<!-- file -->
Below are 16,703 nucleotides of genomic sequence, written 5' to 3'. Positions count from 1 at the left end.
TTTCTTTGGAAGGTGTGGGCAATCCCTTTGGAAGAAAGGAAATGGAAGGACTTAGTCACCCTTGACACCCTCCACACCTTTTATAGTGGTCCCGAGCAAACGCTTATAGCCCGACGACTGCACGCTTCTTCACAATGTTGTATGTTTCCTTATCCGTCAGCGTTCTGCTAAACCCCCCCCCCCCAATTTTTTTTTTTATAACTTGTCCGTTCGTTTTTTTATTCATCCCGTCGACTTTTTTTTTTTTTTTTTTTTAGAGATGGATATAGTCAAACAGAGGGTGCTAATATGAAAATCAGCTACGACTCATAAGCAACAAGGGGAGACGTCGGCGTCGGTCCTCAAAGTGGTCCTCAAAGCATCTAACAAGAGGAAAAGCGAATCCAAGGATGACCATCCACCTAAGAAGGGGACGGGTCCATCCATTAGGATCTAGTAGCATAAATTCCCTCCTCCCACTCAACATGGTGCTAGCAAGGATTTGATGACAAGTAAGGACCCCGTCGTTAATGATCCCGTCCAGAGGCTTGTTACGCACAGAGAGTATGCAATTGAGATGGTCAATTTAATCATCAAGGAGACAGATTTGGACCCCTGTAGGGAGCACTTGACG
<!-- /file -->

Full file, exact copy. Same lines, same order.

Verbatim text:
Below are 16,703 nucleotides of genomic sequence, written 5' to 3'. Positions count from 1 at the left end.
TTTCTTTGGAAGGTGTGGGCAATCCCTTTGGAAGAAAGGAAATGGAAGGACTTAGTCACCCTTGACACCCTCCACACCTTTTATAGTGGTCCCGAGCAAACGCTTATAGCCCGACGACTGCACGCTTCTTCACAATGTTGTATGTTTCCTTATCCGTCAGCGTTCTGCTAAACCCCCCCCCCCCAATTTTTTTTTTTATAACTTGTCCGTTCGTTTTTTTATTCATCCCGTCGACTTTTTTTTTTTTTTTTTTTTAGAGATGGATATAGTCAAACAGAGGGTGCTAATATGAAAATCAGCTACGACTCATAAGCAACAAGGGGAGACGTCGGCGTCGGTCCTCAAAGTGGTCCTCAAAGCATCTAACAAGAGGAAAAGCGAATCCAAGGATGACCATCCACCTAAGAAGGGGACGGGTCCATCCATTAGGATCTAGTAGCATAAATTCCCTCCTCCCACTCAACATGGTGCTAGCAAGGATTTGATGACAAGTAAGGACCCCGTCGTTAATGATCCCGTCCAGAGGCTTGTTACGCACAGAGAGTATGCAATTGAGATGGTCAATTTAATCATCAAGGAGACAGATTTGGACCCCTGTAGGGAGCACTTGACG